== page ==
Attracting talent with all the tech or hard skills you need represents just about any industry’s greatest pain point. But those are teachable. What’s harder are those employable skills that correlate with a human’s dynamic capacity to feel and respond. And contrary to the stereotype, those who game represent an untapped pool with such skills that are going overlooked. Esports journalist, Travis Gafford, vehemently refutes what many of us are thinking. “Gamers,” he attests, “are not antisocial basement-dwellers. They’re leaders, entrepreneurs, and visionaries.” There’s no question that games promote problem solving, presenting players with a variety of challenges and obstacles that they must overcome in order to progress. But empathy? Adaptability? How can an autonomous, predominantly dextrous pastime nurture an employable suite of people skills that rely on, well, people?
According to global VR director, Chris Milk, “Video games are the ultimate empathy machines.” When interacting with other characters, creatures, or cultures in an immersive gaming experience, players gain a perspective and understanding for circumstances different than their own, and in a safe environment with more opportunities for exploration than in real life. MIT’s Ilya Vedrashka takes this sentiment even further and states, “video games are the closest thing we have to a universal language.”
2. Time Management
Time management games represent its own, popular genre of casual video games focused on fast, real-time allocation of resources to fulfill specific game objectives in a specific order. These games often assume actual work simulation themes, where the player is required to manage a business. The 1983 arcade game Tapper is the prototypical time management game, where the player is a bartender who has to serve patrons before their patience expires. Reacting to incoming requests during play and serving them in the most effective manner yields the greatest rewards. It does in real life, too.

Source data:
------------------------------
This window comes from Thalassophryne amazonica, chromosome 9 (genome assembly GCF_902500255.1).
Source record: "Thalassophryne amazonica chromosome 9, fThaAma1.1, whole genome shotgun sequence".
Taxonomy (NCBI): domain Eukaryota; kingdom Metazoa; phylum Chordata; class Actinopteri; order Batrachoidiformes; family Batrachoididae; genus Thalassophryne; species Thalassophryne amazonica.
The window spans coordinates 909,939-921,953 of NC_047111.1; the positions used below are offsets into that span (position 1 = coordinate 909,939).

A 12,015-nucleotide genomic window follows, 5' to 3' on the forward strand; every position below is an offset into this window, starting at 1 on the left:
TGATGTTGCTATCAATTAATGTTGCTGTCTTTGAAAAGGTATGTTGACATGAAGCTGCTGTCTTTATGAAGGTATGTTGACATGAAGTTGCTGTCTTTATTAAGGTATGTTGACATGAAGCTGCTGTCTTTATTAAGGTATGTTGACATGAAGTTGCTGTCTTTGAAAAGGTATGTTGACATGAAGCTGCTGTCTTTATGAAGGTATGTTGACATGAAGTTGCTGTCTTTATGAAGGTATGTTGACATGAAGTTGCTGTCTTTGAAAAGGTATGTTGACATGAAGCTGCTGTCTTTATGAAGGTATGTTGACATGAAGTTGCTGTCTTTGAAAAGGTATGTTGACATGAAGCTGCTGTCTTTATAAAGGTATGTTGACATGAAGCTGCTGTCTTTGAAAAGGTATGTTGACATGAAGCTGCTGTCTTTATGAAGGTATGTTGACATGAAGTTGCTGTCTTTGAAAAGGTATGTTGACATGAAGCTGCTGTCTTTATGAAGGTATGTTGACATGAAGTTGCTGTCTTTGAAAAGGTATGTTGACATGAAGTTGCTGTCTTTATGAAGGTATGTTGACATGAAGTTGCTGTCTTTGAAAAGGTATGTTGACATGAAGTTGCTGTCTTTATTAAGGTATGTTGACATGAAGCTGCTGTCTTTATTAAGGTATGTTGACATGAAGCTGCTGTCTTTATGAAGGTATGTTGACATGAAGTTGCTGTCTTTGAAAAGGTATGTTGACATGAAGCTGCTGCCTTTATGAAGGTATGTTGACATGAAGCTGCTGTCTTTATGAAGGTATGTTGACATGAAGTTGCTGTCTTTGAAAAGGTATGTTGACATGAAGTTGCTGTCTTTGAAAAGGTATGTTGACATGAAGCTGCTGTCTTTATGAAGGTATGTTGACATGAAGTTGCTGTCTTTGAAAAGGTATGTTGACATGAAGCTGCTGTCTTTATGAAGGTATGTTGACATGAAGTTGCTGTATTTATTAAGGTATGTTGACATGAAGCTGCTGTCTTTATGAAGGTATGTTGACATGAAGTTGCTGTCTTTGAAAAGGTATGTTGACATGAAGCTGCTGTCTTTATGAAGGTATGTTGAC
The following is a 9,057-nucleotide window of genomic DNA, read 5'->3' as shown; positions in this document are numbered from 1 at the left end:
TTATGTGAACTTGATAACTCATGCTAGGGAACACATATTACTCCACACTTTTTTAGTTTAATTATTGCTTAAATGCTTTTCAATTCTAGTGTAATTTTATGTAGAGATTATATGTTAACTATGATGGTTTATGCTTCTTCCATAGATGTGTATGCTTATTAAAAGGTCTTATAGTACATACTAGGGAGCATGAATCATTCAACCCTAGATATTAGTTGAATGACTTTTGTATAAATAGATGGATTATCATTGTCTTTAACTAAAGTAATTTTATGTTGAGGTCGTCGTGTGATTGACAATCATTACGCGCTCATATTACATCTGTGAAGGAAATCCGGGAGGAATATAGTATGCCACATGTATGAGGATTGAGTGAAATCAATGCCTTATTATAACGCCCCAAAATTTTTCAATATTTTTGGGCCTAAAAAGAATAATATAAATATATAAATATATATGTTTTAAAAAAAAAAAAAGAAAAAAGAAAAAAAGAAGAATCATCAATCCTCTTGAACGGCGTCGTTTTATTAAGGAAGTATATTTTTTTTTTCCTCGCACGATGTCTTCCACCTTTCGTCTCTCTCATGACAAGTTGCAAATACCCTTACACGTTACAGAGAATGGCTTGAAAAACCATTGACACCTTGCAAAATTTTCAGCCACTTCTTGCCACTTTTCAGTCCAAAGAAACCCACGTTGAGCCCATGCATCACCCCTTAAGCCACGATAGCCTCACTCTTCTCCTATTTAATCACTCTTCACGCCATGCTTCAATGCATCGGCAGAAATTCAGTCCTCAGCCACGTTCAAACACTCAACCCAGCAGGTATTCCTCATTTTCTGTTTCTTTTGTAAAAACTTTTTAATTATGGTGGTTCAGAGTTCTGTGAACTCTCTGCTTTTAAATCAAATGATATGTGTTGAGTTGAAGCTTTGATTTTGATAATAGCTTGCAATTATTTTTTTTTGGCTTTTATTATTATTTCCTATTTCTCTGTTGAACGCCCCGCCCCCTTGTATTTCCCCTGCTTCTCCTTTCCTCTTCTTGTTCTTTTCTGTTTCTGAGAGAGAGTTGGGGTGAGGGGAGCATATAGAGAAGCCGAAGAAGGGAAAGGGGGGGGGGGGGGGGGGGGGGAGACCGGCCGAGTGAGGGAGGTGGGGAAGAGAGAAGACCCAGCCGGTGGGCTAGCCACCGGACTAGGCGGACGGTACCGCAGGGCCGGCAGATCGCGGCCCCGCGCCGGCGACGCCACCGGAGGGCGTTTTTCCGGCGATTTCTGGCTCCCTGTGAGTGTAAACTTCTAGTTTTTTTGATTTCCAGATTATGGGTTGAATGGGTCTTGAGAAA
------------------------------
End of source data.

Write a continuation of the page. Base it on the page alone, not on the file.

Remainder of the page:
Games can be unpredictable, and players must be able to adapt to changing circumstances in order to succeed. The importance of flexibility, resilience, and perseverance are all a player has on their resume in games, as the who-you-knows, or what school you went to holds no value in a player’s success trajectory. Because of this, award-winning game developer, Jane McGonigal goes on to add, “Gamers always believe that an epic win is possible and that it’s always worth trying, and trying now.”
Rockefeller himself went as far as putting a higher value on people skills than a purchasable commodity. “I will pay more for the ability to deal with people than for anything under the sun.” Today, the US Department of Labor agrees, claiming that soft skills are even more important than the 3 R’s (reading, writing, and arithmetic). They’re also agnostic, applicable to every industry. As employers are starved for talent today, perhaps adding ‘gaming’ to a desired skill set will yield a more employable candidate. Considering 90% of your future workforce classifies themselves as gamers, your hirable talent pool may have just gotten a lot bigger.
What soft skill do you value most in an employee?